Francois Tusques et le Nouveau Jazz Francais
By the mid- to late-60s in France, improvisation took on a political edge not dissimilar to that which it had in the States. France's involvement in Vietnam at the start of the decade, not to mention governmental maltreatment across class lines of both workers and liberalist academics at the university level, led to the revolts of May 1968 and subsequent unrest, and the New Left found sympathetic ears among the jazz vanguard. Expatriate African-American and African artists, their struggle against racial oppression viewed by the Left with a similar lens to the proletarian struggle, led to a period of broader acceptance of free jazz in the liberal French public.
Tusques, though now looking at this period as "a reflection of the attitudes and ideas of the time, was nevertheless one of the most notoriously political of the new French jazzmentitles for his compositions like "L'Imperialisme est un Tigre un Papier, "Les Forces Progressistes, "Les Forces Reactionnaires, and Black Panther-themed works like "Portrait of Erika Huggins, "Right On! and "Power to the People belie a decidedly anti-establishment sensibility. The second volume of his Piano Dazibao series on Futura featured a cover with drawings of Mao, Lenin, and Arthur Ashe in addition to Tusques; the back of the third volume of the Intercommunal Free Dance Music Orchestra consists of drawings of the musicians interspersed with Chinese field workers.
Even if these concerns were "of the time and not something Tusques feels a reflection of his current work, his affinity for a resurging interest in the Vienna School (Webern, Berg, Schoenberg) of composers belies a continuing political sensibility"they were fighting fascism with their music, much as [improvisers] and artists do today.
The first ripples of American free players began to show up on the Parisian scene in 1968, primarily due to an extreme paucity of gigs in New York and unwillingness on the part of major record companies to seriously document the music. Drummer Sunny Murray, late of the groups of Albert Ayler and Cecil Taylor, was one of the first to make his home in Paris (though saxophonists Marion Brown and Steve Lacy were making a stand as well), and that year formed his Acoustical Swing Unit with both French and visiting free players. Prophetically, its first European incarnation included Tusques, Guerin, Vitet, Portal, Jamaican tenor man Ken Terroade (previously based in London), itinerant West Indian trumpeter Ambrose Jackson, and later added expatriate Americans Alan Silva (cello), Frank Wright, Byard Lancaster, and Arthur Jones (saxophones) and Earl Freeman (bass). Tusques, with his balance of insistent left hand and pointillistic right, helped to reign in the first two official Swing Unit recording dates, two of his three with Murray. These include the eponymous 1968 ORTF concert recording released by Shandar (Sunny Murray) and its companion Big Chief (Pathé, 1969).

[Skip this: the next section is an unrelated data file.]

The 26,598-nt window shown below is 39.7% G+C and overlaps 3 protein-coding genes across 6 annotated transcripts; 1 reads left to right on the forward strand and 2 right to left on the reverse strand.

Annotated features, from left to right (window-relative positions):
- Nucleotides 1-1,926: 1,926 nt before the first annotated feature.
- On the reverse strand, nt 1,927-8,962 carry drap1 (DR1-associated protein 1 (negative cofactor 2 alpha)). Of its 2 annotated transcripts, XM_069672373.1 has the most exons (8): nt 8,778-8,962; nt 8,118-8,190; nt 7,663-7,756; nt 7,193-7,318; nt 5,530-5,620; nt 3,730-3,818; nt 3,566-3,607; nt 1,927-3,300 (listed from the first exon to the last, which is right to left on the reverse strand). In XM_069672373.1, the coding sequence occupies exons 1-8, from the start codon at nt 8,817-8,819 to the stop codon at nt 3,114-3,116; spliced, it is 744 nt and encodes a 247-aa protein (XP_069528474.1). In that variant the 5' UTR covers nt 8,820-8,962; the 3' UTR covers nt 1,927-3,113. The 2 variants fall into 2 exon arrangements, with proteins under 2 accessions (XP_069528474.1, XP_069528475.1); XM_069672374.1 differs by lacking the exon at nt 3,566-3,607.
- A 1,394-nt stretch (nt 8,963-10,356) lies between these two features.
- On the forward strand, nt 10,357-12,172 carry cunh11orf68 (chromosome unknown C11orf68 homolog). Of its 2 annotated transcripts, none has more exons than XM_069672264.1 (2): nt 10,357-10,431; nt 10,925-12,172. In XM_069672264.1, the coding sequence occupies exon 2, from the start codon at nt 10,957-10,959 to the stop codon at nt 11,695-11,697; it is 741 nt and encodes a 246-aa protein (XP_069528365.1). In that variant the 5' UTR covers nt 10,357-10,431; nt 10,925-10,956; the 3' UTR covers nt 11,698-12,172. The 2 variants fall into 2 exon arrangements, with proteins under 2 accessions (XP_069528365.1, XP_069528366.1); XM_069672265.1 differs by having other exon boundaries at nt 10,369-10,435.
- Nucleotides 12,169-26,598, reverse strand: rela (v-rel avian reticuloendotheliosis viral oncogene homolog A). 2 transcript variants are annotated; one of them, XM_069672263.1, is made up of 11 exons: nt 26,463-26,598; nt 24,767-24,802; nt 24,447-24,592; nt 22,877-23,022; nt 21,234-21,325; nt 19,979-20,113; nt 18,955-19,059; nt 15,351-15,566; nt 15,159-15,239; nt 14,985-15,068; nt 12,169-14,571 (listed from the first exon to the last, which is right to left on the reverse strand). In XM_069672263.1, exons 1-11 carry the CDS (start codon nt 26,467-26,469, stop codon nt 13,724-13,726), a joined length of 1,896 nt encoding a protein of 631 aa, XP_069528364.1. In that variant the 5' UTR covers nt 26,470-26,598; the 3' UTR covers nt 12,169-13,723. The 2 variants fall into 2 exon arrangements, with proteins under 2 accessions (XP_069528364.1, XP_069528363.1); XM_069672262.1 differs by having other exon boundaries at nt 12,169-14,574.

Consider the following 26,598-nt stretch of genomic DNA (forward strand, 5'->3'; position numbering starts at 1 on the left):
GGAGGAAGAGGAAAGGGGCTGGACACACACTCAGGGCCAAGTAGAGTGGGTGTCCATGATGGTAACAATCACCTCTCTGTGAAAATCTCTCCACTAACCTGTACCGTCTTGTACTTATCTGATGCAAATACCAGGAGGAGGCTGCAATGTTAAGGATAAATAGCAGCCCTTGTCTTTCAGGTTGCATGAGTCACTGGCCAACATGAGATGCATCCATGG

By 1969, as a result of offers from French labels like BYG, Musidisc-America and Pathé, a significant number of American free jazzmen had arrived in Paris for gigs and recording contracts; Tusques and his compatriots therefore had the opportunity to work with figures like Anthony Braxton, the Art Ensemble of Chicago, Don Cherry and trumpeter/trombonist Clifford Thornton. These latter two were of particular importance in Tusques' development, for as a particularly good ear-learner he fit in perfectly with Cherry's process-based, ongoing and ear-taught approach to learning the seemingly unending and all-encompassing "Togetherness suite. Tusques was a frequent collaborator, even assisting Cherry with some of the piano parts on the famed Mu recordings (BYG, 1969)a series of duets with drummer Ed Blackwell. He also joined up with Thornton, resulting in what might be the valve trombonist's strongest recording, The Panther and the Lash (America, 1970), with Guerin and drummer Noel McGhie.
It didn't take long, however, for a significant number of gigs to dry up as the French musicians' unions began to frown on the large number of perpetually-visiting Americans in Paris. Some, like Murray and Silva, were able to stay on, however, and it was with those two in mind that Tusques assembled his third date as a leader, Intercommunal Music, for Shandar in 1971.
Originally planned as a quartet date for piano, cello, drums and the bass of Beb Guerin, on which a number of Tusques originals would be investigated, kismet and 'snafu' turned it into something quite different. "I booked several hours of studio time in advance, Beb and I waited and waited for hours and we were getting very nervous because Sunny didn't arrive. Finally, there was less than an hour of studio time left, and here come Sunny and Alan with four friends saying 'OK, here we are, let's go!' We only had 37 minutes left, and I couldn't even teach them the tunes, so what you hear on the record is exactly what happened in the studio with that time.